Georgian baluster stem wine glasses and many other 17th and 18th century English forms owe their form and existence to the slower cooling lead metal (lead crystal or flint glass if you prefer) developed at the Savoy glass house. The glass was not suited to the production of the earlier Venetian styles with thin and light funnel shaped bowls, although examples do exist. A baluster glass of the late 17th and early 18th centuries owe their distinctive style to necessity and English invention. Baluster wine glasses may be true balusters, the stem becoming progressively thicker towards the foot , or inverted balusters. There are a multitude of different stem types, swellings in the glass stem called "knops". These may be baluster knops, angular knops, drop knops, mushroom knops and there are some rare forms such as acorn knops, cylinder and egg types. Stems and knops occasionally contain tears and may also be hollow and occasionally contain coins within a hollow knop.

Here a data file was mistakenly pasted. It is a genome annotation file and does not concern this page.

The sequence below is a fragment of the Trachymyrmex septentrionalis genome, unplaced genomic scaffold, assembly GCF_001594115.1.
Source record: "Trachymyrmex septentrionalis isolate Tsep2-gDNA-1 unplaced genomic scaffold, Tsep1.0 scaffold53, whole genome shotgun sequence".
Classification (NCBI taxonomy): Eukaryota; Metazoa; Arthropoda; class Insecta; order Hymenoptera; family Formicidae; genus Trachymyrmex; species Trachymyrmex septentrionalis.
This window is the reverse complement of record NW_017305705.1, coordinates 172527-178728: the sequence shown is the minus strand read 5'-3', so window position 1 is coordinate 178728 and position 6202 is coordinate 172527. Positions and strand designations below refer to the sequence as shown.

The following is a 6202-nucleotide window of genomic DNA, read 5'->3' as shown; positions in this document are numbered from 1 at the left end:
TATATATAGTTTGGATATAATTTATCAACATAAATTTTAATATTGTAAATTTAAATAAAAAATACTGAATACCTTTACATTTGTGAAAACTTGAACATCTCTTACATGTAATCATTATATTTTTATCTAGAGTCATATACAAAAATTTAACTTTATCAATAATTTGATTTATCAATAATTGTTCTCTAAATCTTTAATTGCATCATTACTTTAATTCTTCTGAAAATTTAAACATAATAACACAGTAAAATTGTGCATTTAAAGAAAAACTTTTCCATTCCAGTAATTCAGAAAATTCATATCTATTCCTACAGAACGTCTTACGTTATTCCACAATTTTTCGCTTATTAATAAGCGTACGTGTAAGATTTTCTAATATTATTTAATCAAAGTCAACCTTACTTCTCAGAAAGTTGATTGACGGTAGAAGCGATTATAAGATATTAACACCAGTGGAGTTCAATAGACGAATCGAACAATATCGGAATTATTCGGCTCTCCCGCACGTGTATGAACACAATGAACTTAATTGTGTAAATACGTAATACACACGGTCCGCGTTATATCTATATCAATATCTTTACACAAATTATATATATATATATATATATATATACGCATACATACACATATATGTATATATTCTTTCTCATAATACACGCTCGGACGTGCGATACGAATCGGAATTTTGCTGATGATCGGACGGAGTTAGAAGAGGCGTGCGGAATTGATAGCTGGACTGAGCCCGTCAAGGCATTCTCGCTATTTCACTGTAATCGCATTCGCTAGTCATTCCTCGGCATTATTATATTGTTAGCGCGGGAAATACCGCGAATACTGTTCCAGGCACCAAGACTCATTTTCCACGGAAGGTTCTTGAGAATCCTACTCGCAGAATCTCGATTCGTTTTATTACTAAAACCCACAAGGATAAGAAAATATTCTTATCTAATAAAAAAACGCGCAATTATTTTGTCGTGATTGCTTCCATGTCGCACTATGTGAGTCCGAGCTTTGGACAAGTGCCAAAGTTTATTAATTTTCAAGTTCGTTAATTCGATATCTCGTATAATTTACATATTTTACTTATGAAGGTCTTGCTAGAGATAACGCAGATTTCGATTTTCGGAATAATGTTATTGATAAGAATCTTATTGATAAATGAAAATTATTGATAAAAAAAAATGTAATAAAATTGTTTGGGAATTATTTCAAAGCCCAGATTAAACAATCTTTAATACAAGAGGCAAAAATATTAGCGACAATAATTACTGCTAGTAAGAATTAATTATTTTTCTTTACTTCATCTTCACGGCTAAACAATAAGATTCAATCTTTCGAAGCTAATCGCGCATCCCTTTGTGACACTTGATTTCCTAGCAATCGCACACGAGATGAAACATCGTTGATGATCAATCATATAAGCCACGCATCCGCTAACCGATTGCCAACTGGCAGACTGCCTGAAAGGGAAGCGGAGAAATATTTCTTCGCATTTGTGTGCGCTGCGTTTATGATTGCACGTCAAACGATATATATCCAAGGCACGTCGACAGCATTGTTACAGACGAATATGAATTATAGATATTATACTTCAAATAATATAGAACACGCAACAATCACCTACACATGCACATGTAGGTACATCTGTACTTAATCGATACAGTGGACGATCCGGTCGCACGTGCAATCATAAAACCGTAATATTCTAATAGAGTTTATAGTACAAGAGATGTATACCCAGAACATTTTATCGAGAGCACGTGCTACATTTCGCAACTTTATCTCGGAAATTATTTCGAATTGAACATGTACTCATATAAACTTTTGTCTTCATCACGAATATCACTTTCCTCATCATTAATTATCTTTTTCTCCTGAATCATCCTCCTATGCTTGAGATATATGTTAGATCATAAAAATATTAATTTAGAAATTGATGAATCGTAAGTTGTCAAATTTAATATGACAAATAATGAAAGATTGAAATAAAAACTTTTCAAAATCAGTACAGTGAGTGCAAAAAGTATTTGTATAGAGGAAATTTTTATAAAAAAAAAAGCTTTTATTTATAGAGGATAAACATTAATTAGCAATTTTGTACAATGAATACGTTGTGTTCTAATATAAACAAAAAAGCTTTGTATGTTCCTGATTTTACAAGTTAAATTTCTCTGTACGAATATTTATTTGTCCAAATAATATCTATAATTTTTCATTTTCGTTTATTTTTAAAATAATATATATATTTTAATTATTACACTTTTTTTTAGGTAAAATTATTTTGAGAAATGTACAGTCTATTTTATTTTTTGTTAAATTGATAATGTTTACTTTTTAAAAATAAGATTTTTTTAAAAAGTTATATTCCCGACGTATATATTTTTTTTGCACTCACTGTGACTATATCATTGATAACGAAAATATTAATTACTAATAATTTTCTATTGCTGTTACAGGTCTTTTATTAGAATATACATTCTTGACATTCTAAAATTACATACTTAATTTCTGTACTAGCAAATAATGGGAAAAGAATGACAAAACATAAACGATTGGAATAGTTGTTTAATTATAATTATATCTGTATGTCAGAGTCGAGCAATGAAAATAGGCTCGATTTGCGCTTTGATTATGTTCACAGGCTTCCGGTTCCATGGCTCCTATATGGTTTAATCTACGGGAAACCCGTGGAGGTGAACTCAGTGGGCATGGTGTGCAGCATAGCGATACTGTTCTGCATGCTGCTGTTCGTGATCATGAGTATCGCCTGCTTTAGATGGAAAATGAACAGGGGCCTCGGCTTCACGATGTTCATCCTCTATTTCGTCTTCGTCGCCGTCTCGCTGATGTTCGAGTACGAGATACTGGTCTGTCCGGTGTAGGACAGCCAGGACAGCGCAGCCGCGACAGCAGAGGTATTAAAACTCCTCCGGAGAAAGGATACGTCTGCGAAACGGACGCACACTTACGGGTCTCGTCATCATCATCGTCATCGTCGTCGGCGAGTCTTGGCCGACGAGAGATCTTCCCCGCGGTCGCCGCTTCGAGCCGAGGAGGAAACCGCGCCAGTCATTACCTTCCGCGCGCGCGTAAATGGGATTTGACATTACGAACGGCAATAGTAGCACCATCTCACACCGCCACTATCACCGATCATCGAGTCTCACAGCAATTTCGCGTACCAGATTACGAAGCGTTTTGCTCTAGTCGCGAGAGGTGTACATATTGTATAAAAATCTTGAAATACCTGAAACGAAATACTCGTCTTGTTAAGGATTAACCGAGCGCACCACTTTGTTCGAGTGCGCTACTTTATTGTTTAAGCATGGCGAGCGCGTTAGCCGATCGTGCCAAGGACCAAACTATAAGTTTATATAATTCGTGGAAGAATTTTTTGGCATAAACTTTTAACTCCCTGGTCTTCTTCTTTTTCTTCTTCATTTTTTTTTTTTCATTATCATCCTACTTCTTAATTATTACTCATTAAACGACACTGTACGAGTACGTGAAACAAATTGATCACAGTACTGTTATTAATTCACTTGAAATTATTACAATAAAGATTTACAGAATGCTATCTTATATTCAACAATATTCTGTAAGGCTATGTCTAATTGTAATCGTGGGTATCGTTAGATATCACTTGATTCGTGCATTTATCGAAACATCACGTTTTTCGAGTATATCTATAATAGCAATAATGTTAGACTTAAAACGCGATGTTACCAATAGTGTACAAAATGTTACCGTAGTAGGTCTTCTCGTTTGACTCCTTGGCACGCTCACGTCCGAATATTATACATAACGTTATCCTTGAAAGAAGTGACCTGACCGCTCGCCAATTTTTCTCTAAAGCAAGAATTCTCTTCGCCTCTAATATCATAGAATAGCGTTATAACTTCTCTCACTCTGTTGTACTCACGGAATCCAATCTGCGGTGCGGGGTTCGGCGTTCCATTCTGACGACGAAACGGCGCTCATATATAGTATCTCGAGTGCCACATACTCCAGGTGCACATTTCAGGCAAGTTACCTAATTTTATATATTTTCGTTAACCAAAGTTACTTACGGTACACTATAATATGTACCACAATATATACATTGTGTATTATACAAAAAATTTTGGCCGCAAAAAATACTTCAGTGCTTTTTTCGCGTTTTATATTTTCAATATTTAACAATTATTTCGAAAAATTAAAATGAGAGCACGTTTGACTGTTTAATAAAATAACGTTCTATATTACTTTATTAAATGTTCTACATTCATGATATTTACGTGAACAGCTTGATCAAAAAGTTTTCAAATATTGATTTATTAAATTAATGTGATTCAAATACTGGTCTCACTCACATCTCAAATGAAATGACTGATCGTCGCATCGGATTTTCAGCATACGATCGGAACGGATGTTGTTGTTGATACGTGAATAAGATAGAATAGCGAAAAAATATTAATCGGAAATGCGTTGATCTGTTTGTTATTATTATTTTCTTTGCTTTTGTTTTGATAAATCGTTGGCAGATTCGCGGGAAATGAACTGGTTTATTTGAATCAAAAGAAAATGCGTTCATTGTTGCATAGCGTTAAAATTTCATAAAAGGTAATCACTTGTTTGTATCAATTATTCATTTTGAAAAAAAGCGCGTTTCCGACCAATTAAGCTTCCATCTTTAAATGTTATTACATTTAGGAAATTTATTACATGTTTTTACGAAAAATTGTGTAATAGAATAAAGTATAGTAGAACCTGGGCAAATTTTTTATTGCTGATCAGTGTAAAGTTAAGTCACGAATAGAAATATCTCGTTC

Early examples, prior to the imposition of taxes on glass, have a folded or domed foot or very rarely terraced and beehive feet. Those with less common knop types are avidly sought. There are examples in soda glass mostly continental and these are much underrated in my opinion.
Sizes vary from goblets that can hold a quart of wine to deceptive toastmaster glasses that hold a fluid ounce. As a rule of thumb baluster glasses became progressively smaller as the 18th century progressed. Engraved examples do exist but these are almost invariably later engraved. The most common bowl types are round funnel and bell shaped or waisted bowls.
Inverted balusters are the most pleasurable to use as they are both tactile and tend not to slip in the hand. These are iconic glasses and every eclectic collection should have one or two examples in lead or soda.